A porous container holding an adsorbent and having a 50 mm-square plane view and an effective surface area of about 35 cm2 was prepared in the same manner as in Example 1, except that the laminated sheets were superposed with the PTFE porous film inside.
A cut piece of the laminated sheet prepared in Example 1 was clamped in a ring frame having an inner diameter of 55 mm kept at 150° C. One minute later, the laminated sheet as clamped was deformed by forcing a plug of 50 mm in diameter and 5 mm in height. The thus shaped laminated sheet and another cut piece of the laminated sheet were joined in the same manner as in Example 1 to obtain a porous container holding an adsorbent as shown in
A hundred part of PTFE fine powder (Fluon CD-123, produced by Asahi ICI Fluoropolyemrs) was mixed with 18 parts of a liquid lubricant (naphtha), and the mixture was preliminarily molded under a pressure of 20 kg/cm2. The resulting preform was extruded into a tube, which was dried under heat to remove the liquid lubricant. The tube was 6-fold stretched in the longitudinal direction at 250° C. to prepare a PTFE porous tube having an outer diameter of 5 mm and a film thickness of 450 μm. Silica gel was put in the tube, and both ends of the tube were press bonded at 400° C. The resulting porous container holding an adsorbent had a length of 50 mm and an effective surface area of 6 cm2.
The porous containers holding an adsorbent prepared in Examples 1 to 3 and Comparative Example 1 and the porous laminates or the porous film used to make the containers were evaluated in accordance with the above-mentioned methods. The results obtained are shown in Table 1 below.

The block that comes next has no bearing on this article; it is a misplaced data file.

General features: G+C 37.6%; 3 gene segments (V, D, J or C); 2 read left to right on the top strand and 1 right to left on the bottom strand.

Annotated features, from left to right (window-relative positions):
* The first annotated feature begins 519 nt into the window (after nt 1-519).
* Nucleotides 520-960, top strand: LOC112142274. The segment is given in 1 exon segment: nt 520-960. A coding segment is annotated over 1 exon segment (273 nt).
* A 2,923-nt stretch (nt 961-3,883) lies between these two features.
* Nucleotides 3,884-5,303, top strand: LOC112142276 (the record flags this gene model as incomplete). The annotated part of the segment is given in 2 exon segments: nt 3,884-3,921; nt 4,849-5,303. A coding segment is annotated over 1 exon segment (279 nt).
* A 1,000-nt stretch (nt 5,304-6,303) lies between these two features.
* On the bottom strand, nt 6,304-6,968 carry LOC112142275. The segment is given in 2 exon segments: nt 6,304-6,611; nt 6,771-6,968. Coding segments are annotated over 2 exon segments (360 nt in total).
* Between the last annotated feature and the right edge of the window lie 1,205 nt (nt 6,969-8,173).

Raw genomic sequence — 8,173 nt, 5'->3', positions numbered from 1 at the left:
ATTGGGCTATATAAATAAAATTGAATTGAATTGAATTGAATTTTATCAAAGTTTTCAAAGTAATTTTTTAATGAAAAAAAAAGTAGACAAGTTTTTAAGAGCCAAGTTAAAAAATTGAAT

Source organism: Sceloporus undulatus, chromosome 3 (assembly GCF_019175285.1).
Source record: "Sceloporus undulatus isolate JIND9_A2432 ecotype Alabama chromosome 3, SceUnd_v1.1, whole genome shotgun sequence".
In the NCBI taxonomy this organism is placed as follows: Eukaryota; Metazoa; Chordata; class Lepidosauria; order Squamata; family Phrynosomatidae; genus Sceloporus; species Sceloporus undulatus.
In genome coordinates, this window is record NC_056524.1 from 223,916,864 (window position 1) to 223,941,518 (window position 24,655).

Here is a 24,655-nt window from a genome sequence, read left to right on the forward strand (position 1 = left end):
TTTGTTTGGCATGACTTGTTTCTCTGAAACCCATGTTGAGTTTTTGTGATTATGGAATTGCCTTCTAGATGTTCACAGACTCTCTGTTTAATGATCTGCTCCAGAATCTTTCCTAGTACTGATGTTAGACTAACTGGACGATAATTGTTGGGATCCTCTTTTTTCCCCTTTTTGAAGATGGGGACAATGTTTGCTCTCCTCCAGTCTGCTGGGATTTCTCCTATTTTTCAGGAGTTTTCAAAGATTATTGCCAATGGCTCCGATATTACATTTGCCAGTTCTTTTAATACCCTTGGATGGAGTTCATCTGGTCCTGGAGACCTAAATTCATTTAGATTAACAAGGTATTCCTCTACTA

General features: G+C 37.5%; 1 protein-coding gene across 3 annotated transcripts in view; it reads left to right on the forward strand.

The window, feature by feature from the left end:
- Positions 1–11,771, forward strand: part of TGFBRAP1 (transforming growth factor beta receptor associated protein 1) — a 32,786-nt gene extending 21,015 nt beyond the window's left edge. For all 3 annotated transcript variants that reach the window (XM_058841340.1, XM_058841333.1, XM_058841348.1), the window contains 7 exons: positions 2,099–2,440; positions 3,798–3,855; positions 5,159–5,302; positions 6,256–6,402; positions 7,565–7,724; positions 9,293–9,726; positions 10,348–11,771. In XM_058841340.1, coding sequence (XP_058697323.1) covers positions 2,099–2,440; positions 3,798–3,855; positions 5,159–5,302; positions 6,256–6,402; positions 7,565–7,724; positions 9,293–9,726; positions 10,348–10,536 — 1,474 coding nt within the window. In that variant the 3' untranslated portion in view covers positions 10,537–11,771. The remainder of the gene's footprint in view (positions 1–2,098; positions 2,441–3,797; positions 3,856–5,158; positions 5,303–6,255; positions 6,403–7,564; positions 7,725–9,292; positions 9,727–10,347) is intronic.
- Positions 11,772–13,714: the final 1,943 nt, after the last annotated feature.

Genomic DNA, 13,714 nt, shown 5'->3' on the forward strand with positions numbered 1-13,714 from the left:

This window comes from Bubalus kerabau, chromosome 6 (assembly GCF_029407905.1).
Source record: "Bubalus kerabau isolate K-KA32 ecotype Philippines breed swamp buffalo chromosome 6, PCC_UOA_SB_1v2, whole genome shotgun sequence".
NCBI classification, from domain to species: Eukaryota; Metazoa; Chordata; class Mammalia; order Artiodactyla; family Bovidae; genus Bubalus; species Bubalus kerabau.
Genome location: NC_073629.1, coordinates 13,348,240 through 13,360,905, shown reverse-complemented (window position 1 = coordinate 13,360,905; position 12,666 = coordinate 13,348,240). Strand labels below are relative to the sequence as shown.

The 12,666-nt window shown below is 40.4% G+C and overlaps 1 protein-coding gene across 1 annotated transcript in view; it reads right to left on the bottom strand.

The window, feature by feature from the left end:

As can be seen from Table 1, the laminates of Examples 1 to 3 exhibit a higher collection effciency (≧99.9995%) and yet a lower pressure drop (<40) than the porous film of Comparative Example 1. The porous containers of Examples 1 to 3 exhibit a moisture permeability of not less than 7000 g/m2/day.
The laminated sheet prepared in Example 1 was fabricated into containers having different shapes from those made in the foregoing Examples.
A porous container having the shape shown in
A porous container having the shape shown in
Having a high melt viscosity, the ultra high molecular weight polyolefin porous film shows excellent shape retention in high temperature, especially at or above the melting point, and formability. Therefore, the laminate according to the invention can easily be formed into a variety of shapes other than those illustrated in the foregoing Examples.
According to the invention, a PTFE porous film laminated with an ultra high molecular weight polyolefin porous film has excellent formability and serves as an excellent material for making adsorbent containers because of its capability of collecting dust and permeability to outside contaminants. The laminate can be formed to prescribed shape to provide a container for an adsorbent. The container holding an adsorbent is particularly suited to use in a hard disk drive.
While the presently preferred embodiment of the present invention has been shown and described, it is to be understood that the disclosure is for the purpose of illustration and that various changes and modification may be made without departing from the scope of the invention as set forth in the appended claims.
|Cited Patent||Filing date||Publication date||Applicant||Title|
|US4212733 *||Dec 27, 1977||Jul 15, 1980||Somar Manufacturing Co., Ltd.||Oil-water separation filters|
|US5108474||Jan 3, 1991||Apr 28, 1992||W. L. Gore & Associates, Inc.||Smoke filter|
|US5234751 *||Apr 29, 1992||Aug 10, 1993||Sumitomo Electric Industries, Ltd.||Porous material of polytetrafluoroethylene and process for producing the same|